Skip to comments.The Da Griswold Code [debunking the Grand Unified Episcopal Conspiracy Theory]
Posted on 05/01/2006 5:30:39 PM PDT by sionnsar
Jim Naughton, communications director for the Episcopal Diocese of Washington, DC, has finally finished his long-awaited Unified Episcopal Conspiracy Theory. It's rather long so I'll just hit a few high points.
Millions of dollars contributed by a handful of donors have allowed a small network of theologically conservative individuals and organizations to mount a global campaign that has destabilized the Episcopal Church and may break up the Anglican Communion.
Almost all the regulars are here. There's the Sinister Cabal of Conservative Foundations.
Five foundations are of special note for the magnitude of their donations to political and religious organizations. They are: the Lynde and Harry Bradley Foundation; the Adolph Coors Foundation; the John M. Olin Foundation, which ceased operations last year; the Smith-Richardson Trust and the Scaife Family Foundations. Much of the foundations largesse supports institutions and individuals active in public policy, including think tanks such as the Heritage Foundation, the American Enterprise Institute and the Hoover Institute and individuals such as William Bennett, Charles Murray ( The Bell Curve ) and Dinesh DSouza ( The End of Racism ).
The Rich Recluse.
Unlike the leaders of the secular foundations that donate to the IRD, Ahmanson and his wife, Roberta, a former religion reporter for the Orange County Register, are deeply involved in current Episcopal and Anglican controversies. For the last ten years, Ahmanson has significantly-and, for much of that time, secretly-underwritten internal opposition to the Episcopal Churchs policies on homosexuality.
Ahmanson and his teenaged son David are members of St. James, Newport Beach , one of three parishes in the Diocese of Los Angeles that declared itself part of the Anglican Church of Uganda because of differences with its bishop, the Rt. Rev. J. Jon Bruno. Bruno voted to confirm Gene Robinson, who lives with his male partner, as Bishop of New Hampshire, and supports the blessing of same sex relationships.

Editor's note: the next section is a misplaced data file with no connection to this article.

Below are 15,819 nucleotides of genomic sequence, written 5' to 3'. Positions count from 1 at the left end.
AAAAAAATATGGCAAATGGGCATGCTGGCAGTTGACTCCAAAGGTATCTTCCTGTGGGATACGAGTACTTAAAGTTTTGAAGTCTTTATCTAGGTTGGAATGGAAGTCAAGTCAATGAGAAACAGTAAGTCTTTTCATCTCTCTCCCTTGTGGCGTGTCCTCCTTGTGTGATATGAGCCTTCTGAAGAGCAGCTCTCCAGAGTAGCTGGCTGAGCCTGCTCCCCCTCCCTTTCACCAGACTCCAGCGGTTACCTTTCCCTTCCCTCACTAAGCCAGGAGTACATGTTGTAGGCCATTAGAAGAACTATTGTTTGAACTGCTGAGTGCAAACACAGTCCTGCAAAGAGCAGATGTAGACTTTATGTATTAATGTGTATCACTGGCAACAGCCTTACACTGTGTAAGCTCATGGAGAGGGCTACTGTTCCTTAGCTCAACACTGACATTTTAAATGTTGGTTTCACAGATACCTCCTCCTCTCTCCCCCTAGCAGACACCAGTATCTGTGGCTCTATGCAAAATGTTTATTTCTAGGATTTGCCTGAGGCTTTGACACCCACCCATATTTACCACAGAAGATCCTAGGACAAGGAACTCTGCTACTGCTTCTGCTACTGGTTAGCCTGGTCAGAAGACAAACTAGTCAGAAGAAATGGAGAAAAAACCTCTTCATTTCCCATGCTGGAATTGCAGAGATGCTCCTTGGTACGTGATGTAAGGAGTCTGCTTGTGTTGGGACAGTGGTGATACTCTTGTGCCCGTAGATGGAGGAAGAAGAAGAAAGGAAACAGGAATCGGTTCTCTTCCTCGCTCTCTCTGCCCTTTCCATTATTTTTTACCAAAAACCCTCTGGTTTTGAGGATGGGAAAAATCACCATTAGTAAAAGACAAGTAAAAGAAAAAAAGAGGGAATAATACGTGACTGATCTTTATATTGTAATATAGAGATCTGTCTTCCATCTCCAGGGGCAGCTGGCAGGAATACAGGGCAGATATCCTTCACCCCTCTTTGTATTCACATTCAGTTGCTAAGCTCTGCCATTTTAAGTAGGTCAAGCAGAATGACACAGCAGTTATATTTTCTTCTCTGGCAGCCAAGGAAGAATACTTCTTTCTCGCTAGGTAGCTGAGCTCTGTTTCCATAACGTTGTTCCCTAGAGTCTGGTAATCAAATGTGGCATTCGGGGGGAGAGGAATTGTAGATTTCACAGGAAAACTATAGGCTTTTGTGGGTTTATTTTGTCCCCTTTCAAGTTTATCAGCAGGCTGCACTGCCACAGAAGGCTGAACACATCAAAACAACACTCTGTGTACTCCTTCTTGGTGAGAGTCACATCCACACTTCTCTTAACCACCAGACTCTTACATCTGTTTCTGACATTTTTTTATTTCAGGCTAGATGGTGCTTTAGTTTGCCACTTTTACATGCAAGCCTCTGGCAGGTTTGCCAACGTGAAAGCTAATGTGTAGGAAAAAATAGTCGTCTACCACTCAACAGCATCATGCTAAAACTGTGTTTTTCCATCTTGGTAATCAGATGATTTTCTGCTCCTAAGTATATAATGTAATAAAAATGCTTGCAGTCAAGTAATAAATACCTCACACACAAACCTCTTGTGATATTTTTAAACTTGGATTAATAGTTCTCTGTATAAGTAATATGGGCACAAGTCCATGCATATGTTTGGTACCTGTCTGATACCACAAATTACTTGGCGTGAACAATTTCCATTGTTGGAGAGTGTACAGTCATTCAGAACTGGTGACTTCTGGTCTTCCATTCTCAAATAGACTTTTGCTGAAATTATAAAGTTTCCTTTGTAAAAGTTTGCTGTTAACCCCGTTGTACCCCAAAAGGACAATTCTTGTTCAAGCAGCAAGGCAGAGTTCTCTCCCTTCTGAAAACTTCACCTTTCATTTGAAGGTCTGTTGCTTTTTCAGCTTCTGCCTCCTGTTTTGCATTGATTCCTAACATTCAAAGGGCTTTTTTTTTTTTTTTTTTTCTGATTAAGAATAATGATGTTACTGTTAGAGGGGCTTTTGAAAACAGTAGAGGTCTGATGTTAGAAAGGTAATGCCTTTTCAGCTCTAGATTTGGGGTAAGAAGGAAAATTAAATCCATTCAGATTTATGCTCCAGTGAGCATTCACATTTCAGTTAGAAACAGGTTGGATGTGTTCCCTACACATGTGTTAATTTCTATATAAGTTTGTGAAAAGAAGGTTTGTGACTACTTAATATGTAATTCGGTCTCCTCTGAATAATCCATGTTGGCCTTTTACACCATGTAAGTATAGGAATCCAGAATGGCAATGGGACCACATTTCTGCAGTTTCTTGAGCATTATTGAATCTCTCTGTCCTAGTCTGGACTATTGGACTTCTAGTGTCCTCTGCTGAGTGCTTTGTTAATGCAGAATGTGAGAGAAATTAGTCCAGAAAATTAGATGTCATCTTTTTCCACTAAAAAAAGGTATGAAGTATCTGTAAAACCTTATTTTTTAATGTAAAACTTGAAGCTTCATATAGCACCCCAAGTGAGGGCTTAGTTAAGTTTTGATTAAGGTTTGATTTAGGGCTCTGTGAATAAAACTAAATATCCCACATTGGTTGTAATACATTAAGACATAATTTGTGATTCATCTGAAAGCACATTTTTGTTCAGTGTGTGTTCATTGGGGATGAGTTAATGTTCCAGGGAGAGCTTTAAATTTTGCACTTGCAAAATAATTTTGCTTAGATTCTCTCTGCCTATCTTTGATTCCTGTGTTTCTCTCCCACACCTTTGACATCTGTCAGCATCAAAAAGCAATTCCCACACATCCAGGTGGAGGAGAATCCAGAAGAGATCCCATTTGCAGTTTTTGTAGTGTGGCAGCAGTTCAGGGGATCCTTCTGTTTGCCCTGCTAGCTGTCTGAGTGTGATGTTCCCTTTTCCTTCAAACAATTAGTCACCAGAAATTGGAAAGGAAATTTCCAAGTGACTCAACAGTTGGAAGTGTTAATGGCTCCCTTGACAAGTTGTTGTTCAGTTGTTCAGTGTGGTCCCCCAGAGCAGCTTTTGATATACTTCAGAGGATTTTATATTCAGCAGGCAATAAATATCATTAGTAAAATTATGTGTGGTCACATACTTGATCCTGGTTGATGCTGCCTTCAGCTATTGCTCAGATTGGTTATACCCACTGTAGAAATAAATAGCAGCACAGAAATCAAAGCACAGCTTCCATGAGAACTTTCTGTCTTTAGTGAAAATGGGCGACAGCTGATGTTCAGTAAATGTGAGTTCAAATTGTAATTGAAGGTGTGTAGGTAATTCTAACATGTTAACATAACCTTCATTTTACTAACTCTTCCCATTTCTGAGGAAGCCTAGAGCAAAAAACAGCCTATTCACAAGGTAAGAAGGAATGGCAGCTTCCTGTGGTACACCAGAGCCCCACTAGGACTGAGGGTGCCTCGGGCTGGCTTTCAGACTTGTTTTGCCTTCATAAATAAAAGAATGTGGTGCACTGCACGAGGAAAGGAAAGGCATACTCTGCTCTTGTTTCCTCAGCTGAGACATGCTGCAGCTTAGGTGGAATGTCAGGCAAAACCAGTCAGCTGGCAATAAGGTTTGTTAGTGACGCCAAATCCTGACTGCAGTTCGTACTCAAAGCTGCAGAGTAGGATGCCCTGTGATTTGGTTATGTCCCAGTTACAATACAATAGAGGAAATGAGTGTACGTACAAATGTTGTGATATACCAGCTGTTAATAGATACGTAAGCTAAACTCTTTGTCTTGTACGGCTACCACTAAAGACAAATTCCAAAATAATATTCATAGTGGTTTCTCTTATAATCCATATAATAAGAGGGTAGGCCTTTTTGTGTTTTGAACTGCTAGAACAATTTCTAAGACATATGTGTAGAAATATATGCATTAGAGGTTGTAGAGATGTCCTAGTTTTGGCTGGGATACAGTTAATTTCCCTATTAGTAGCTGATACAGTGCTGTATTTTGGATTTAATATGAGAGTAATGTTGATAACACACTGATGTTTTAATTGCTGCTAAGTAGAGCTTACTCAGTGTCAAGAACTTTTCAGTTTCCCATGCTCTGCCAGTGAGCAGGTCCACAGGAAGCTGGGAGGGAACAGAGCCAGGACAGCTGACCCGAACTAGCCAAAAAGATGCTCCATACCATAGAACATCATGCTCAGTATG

Evil Front Groups:
The IRD was established in 1981 by neo-conservative intellectuals hoping to counter the liberal public policy agendas of the National and World Councils of Christian Churches. Its founders, including Michael Novak, a Catholic theologian and Richard John Neuhaus, then a Lutheran minister and now a Catholic priest, were particularly concerned about the role of mainline and Roman Catholic leaders in the civil wars that ravaged Central America in the late 1970s and 1980s. They were sharply critical of liberation theology, the Marxist-influenced school of thought developed by Central and South American theologians, and waged an aggressive media campaign in support of the Reagan administrations policies in Nicaragua, El Salvador and elsewhere, alleging links between liberal church leaders and Marxist guerillas.
Peter Steinfels, then executive editor of the independent Catholic magazine Commonweal , wrote in a 1982 article that the IRD advanced "a distinct political agenda while claiming only a broad Christian concern." Steinfels said the IRD asserted that churches should "cherish diversity and disagreement about the means to social justice" while manufacturing "an arsenal of vague and damaging allegations almost certain to cast aspersions on a broad band of church leadership."
The AAC was founded in 1996 to oppose Episcopal Church policies including the ordination of sexually active gay clergy and the blessing of same-sex relationships. Knippers and two veterans of the Reagan administrations Justice Department, Richard Campinelli and James Wootton, were its incorporators.
Initially based in Dallas , the AAC moved to Washington in 1999, and shared office with the IRD until 2005. Knippers was the AACs first treasurer and a longtime member of its board. Bishop James Stanton of Dallas , founding chairman of the AAC, served on the IRDs board.
Ahmansons relationship with the AAC began in 1997, when he passed a gift through the AAC to the Ekklesia Society, which had been founded the previous year by the Rev. Canon Bill Atwood to foster international alliances within the Anglican Communion. The donation helped underwrite the Anglican Witness and Life Conference in Dallas, at which conservative leaders from across the Communion began work on an agenda that eventually included the creation of a strong, centralized form of church governance, an evangelical approach to Biblical interpretation and the defense of traditional teachings on human sexuality.
About all that's missing is the Priory of Zion, a painting that's actually of Mary Magdelene although The Conspiracy claims that it isn't and an albino assassin from Episcopal Peace Fellowship. Anyway, what have IRD and AAC done with all this scratch? Alarmingly, they attempted to advance their positions.
At the Dromantine conference, the Americans and their international allies collaborated with an unprecedented openness, in an attempt to force Rowan Williams, the Archbishop of Canterbury, to take a harder line against the Episcopal Church.
Among the primates who backed this effort were Peter Akinola of Nigeria , Henry Orombi of Uganda and Gregory Venables of Argentina . Working with them were the leaders of the American Anglican Council, the Anglican Communion Network, the Ekklesia Society and the Institute on Religion and Democracy.